District to receive additional $638,000
With the Kansas Supreme Court's approval of legislative plans to increase public school funding, Lansing School District stands to gain an additional $637,993 from the state for the coming school year.
The court accepted the Legislature's latest pledge of an additional $148.4 million for the education budget. That money, added to previous additional appropriations of $142 million, means that Kansas schools will receive a $290 million increase in funding for the 2005-06 school year.
Lansing Superintendent Randal Bagby said some of the additional money had already been earmarked for the approved 4.4 percent salary increase for teachers and classified staff. He said the Lansing Education Association and the school board had negotiated pay increases for the teachers based on the Legislature's first funding increase.
The negotiations may not be over though, said Kevin Riemann, president-elect of LEA. The wording in the contract allows for the board or LEA to reopen negotiations should more money be appropriated to the district, he said. Riemann said he hoped to re-enter negotiations with the board before school starts Aug. 15.
Bagby said the board had expressed interest in using some of the new money to increase the district's contribution to employee health insurance.
"Health insurance is my first priority," he said.
However, Bagby said there were some strings attached to the money the district will receive. The Legislature said in the wording of the plan that the extra money could only be used "in the classroom for instruction."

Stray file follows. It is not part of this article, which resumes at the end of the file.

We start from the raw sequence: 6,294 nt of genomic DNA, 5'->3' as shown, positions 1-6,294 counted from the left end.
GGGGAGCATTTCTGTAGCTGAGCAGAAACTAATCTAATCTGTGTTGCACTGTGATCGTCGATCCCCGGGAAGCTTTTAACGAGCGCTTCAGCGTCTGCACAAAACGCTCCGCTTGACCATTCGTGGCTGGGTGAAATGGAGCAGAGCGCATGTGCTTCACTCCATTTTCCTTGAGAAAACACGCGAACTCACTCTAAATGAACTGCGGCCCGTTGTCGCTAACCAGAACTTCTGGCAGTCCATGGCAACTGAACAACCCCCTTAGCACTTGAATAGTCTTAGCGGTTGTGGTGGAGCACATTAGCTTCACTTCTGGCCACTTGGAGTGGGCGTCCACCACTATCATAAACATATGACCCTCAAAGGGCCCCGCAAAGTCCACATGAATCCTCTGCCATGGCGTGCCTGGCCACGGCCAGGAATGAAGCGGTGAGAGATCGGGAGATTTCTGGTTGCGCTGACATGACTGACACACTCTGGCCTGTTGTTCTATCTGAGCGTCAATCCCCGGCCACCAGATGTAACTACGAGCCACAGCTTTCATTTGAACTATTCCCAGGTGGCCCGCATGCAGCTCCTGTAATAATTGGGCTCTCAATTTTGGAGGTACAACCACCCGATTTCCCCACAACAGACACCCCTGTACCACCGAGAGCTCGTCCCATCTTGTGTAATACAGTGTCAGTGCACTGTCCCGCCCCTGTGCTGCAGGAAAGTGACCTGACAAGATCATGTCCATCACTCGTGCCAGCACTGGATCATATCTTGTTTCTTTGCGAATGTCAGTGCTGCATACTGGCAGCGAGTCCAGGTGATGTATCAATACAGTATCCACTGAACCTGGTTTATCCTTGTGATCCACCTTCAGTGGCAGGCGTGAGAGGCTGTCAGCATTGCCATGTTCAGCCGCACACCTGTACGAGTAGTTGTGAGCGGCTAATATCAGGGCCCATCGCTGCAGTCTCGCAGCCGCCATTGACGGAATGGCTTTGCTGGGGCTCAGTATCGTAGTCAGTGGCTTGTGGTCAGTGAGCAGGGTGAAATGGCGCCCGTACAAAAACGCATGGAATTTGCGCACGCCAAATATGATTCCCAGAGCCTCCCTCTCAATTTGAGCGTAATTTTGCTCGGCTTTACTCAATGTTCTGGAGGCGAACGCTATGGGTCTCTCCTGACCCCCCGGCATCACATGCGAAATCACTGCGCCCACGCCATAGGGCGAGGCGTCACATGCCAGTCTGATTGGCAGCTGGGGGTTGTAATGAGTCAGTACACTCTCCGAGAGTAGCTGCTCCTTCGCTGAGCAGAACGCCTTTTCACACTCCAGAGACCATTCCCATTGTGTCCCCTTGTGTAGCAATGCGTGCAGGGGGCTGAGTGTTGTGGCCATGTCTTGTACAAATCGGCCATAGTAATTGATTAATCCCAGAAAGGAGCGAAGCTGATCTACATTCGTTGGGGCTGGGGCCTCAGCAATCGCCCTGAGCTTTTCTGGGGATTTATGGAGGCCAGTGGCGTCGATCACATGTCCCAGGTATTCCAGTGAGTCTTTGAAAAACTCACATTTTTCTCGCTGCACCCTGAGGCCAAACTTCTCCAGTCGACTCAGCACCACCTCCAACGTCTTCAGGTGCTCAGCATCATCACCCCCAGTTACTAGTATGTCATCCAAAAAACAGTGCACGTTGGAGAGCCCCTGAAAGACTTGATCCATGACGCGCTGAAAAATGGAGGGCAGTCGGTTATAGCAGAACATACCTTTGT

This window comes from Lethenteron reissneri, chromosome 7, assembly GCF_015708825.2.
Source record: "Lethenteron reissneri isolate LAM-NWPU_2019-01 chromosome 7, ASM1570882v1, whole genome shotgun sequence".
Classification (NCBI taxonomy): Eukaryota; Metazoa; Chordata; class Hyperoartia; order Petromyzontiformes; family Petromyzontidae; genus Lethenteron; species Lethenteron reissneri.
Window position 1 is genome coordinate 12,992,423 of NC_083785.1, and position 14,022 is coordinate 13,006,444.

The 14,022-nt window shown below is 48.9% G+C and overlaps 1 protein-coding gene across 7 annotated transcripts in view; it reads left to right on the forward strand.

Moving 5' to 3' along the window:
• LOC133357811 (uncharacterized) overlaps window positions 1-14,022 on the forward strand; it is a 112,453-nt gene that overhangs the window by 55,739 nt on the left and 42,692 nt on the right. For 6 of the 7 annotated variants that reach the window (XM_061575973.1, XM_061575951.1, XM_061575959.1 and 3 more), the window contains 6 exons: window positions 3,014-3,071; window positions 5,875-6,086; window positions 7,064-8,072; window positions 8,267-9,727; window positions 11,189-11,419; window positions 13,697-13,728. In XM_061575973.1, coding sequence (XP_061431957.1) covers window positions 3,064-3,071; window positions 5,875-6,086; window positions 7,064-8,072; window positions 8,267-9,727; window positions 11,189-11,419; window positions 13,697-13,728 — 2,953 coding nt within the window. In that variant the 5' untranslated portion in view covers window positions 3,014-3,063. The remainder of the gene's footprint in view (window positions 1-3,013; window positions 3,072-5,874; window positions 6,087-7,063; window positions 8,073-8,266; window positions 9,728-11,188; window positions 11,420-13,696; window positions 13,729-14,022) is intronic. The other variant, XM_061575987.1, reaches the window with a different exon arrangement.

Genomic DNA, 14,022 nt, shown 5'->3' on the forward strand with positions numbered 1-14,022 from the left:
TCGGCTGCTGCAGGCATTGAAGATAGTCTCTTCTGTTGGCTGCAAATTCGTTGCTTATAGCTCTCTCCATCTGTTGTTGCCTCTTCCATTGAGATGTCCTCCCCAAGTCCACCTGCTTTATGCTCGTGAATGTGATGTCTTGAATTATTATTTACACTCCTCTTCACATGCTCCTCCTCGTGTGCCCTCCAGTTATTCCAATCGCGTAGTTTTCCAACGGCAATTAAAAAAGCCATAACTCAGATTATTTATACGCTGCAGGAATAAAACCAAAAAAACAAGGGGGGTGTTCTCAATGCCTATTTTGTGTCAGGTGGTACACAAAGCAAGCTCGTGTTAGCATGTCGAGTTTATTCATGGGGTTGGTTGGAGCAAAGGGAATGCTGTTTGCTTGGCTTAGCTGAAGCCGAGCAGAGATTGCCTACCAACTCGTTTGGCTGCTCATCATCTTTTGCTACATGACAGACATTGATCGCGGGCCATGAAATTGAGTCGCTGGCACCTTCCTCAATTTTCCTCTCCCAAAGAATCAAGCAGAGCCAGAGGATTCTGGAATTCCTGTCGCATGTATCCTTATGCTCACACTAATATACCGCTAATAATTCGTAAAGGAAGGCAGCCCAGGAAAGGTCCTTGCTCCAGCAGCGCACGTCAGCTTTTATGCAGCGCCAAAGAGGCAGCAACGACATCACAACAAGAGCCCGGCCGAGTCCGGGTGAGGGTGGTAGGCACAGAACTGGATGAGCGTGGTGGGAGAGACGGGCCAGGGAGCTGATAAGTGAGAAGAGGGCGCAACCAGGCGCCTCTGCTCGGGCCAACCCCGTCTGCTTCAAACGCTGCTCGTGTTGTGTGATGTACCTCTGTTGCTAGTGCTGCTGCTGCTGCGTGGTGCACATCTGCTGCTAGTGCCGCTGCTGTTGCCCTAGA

"My hope is that that can also be used in the form of teacher benefits," he said.
The stipulation should be made clear at upcoming budget workshops, held by the state Department of Education, Bagby said. The budget workshops would explain the statutes surrounding the state funds. After the workshops, districts can download budgeting software programmed with the new formulas, Bagby said.
He said he was surprised the court allowed the Legislature to raise the cap on the local option budget, but he said the court made the right decision. A local option budget, which is financed directly by local property owners, now can account for 27 percent of a district's general fund, up from 25 percent.
"I think for them to have done anything differently at this point would have looked vindictive," he said.
However, Shelly Gowdy, Lansing School Board vice president, disagreed with raising the cap.
"It's putting the burden on local taxpayers that should be the Legislature's responsibility," she said.
Bagby said he hoped not to raise the Lansing's local option budget - which is now at 25 percent - but said he would have to review the Legislature's bill. Some state funding provisions, for instance, require that districts "max out" their local option budget to receive supplemental funding.
Sherri Schwanz, Lansing Middle School choir director who will begin her term as a member of Kansas National Education Assn. board of directors Friday, said she was glad the Legislature finally acted but was worried about future funding.
"My biggest fear is that they have done the funding this year but will get sidetracked on personal agendas for next year," she said.